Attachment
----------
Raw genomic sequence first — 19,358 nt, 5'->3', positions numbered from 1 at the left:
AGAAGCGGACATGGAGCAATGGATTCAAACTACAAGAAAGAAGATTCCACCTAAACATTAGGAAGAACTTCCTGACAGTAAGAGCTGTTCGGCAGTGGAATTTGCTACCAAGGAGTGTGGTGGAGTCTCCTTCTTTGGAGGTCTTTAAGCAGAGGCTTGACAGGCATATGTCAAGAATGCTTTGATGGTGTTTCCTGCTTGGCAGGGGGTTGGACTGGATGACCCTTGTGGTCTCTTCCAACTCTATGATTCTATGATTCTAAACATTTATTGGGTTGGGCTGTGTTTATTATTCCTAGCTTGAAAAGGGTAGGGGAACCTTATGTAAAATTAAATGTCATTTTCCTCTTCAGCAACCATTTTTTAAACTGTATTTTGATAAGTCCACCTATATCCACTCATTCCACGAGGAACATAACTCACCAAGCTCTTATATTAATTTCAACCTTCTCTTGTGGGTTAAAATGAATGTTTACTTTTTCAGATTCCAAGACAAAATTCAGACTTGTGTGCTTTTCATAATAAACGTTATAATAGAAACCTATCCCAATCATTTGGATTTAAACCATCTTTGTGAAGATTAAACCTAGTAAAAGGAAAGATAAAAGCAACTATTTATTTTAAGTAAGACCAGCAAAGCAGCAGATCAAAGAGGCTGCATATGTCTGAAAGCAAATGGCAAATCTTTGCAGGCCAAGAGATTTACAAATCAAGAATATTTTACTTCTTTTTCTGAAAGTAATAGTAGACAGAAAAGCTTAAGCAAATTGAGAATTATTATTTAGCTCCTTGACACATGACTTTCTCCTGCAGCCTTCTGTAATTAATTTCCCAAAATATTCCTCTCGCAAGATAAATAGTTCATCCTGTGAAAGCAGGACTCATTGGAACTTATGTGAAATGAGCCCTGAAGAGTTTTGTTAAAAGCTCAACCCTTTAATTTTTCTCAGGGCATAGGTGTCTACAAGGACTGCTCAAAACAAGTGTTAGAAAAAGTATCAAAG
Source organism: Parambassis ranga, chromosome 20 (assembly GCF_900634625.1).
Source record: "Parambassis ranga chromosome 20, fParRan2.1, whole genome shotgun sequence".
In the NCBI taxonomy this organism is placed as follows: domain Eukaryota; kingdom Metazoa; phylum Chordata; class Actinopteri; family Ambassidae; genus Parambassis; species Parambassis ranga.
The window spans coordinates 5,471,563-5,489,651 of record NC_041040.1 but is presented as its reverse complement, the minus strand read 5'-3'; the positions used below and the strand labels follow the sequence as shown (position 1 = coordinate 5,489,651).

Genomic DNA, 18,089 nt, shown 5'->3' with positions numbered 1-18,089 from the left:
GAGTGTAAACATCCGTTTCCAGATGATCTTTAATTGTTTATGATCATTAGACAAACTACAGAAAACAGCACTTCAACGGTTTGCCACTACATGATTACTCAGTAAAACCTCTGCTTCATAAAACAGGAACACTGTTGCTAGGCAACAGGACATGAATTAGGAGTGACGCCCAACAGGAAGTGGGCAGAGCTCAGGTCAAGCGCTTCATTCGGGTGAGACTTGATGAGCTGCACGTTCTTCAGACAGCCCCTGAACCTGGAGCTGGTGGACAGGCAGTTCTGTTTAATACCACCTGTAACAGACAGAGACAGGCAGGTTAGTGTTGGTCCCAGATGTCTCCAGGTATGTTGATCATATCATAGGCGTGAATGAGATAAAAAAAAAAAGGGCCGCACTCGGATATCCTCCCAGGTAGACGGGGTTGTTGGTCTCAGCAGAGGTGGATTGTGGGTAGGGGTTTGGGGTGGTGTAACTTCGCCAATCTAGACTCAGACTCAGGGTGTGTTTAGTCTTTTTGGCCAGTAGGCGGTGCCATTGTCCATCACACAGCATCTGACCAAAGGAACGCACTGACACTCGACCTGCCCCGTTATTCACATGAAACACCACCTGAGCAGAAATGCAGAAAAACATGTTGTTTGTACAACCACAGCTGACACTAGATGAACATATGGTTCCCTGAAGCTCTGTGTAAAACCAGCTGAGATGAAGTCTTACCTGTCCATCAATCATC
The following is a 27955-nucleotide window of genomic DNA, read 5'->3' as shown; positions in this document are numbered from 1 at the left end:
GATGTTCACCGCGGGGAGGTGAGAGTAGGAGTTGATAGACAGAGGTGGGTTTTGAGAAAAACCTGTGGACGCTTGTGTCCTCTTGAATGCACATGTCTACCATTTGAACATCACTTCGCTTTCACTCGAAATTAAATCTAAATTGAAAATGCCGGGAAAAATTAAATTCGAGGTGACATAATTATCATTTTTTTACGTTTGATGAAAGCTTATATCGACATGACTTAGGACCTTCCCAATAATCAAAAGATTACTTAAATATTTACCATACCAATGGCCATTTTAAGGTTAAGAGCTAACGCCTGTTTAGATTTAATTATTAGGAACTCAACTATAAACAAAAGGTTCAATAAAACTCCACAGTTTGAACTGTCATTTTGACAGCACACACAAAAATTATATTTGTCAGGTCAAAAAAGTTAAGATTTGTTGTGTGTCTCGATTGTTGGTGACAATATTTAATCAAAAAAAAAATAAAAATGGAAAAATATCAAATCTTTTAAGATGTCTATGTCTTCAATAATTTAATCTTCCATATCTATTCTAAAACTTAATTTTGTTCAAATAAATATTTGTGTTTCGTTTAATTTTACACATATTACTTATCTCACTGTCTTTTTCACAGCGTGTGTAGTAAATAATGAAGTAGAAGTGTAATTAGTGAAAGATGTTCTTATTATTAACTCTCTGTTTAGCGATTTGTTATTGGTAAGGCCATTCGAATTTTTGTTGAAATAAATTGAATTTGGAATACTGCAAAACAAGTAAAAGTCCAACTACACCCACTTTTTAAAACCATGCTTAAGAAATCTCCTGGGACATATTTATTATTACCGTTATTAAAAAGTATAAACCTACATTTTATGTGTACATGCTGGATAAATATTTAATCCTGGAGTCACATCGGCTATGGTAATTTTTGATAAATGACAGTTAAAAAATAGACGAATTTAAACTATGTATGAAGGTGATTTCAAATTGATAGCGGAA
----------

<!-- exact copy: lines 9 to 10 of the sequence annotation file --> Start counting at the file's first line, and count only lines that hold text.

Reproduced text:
The following is a 27955-nucleotide window of genomic DNA, read 5'->3' as shown; positions in this document are numbered from 1 at the left end:
GATGTTCACCGCGGGGAGGTGAGAGTAGGAGTTGATAGACAGAGGTGGGTTTTGAGAAAAACCTGTGGACGCTTGTGTCCTCTTGAATGCACATGTCTACCATTTGAACATCACTTCGCTTTCACTCGAAATTAAATCTAAATTGAAAATGCCGGGAAAAATTAAATTCGAGGTGACATAATTATCATTTTTTTACGTTTGATGAAAGCTTATATCGACATGACTTAGGACCTTCCCAATAATCAAAAGATTACTTAAATATTTACCATACCAATGGCCATTTTAAGGTTAAGAGCTAACGCCTGTTTAGATTTAATTATTAGGAACTCAACTATAAACAAAAGGTTCAATAAAACTCCACAGTTTGAACTGTCATTTTGACAGCACACACAAAAATTATATTTGTCAGGTCAAAAAAGTTAAGATTTGTTGTGTGTCTCGATTGTTGGTGACAATATTTAATCAAAAAAAAAATAAAAATGGAAAAATATCAAATCTTTTAAGATGTCTATGTCTTCAATAATTTAATCTTCCATATCTATTCTAAAACTTAATTTTGTTCAAATAAATATTTGTGTTTCGTTTAATTTTACACATATTACTTATCTCACTGTCTTTTTCACAGCGTGTGTAGTAAATAATGAAGTAGAAGTGTAATTAGTGAAAGATGTTCTTATTATTAACTCTCTGTTTAGCGATTTGTTATTGGTAAGGCCATTCGAATTTTTGTTGAAATAAATTGAATTTGGAATACTGCAAAACAAGTAAAAGTCCAACTACACCCACTTTTTAAAACCATGCTTAAGAAATCTCCTGGGACATATTTATTATTACCGTTATTAAAAAGTATAAACCTACATTTTATGTGTACATGCTGGATAAATATTTAATCCTGGAGTCACATCGGCTATGGTAATTTTTGATAAATGACAGTTAAAAAATAGACGAATTTAAACTATGTATGAAGGTGATTTCAAATTGATAGCGGAA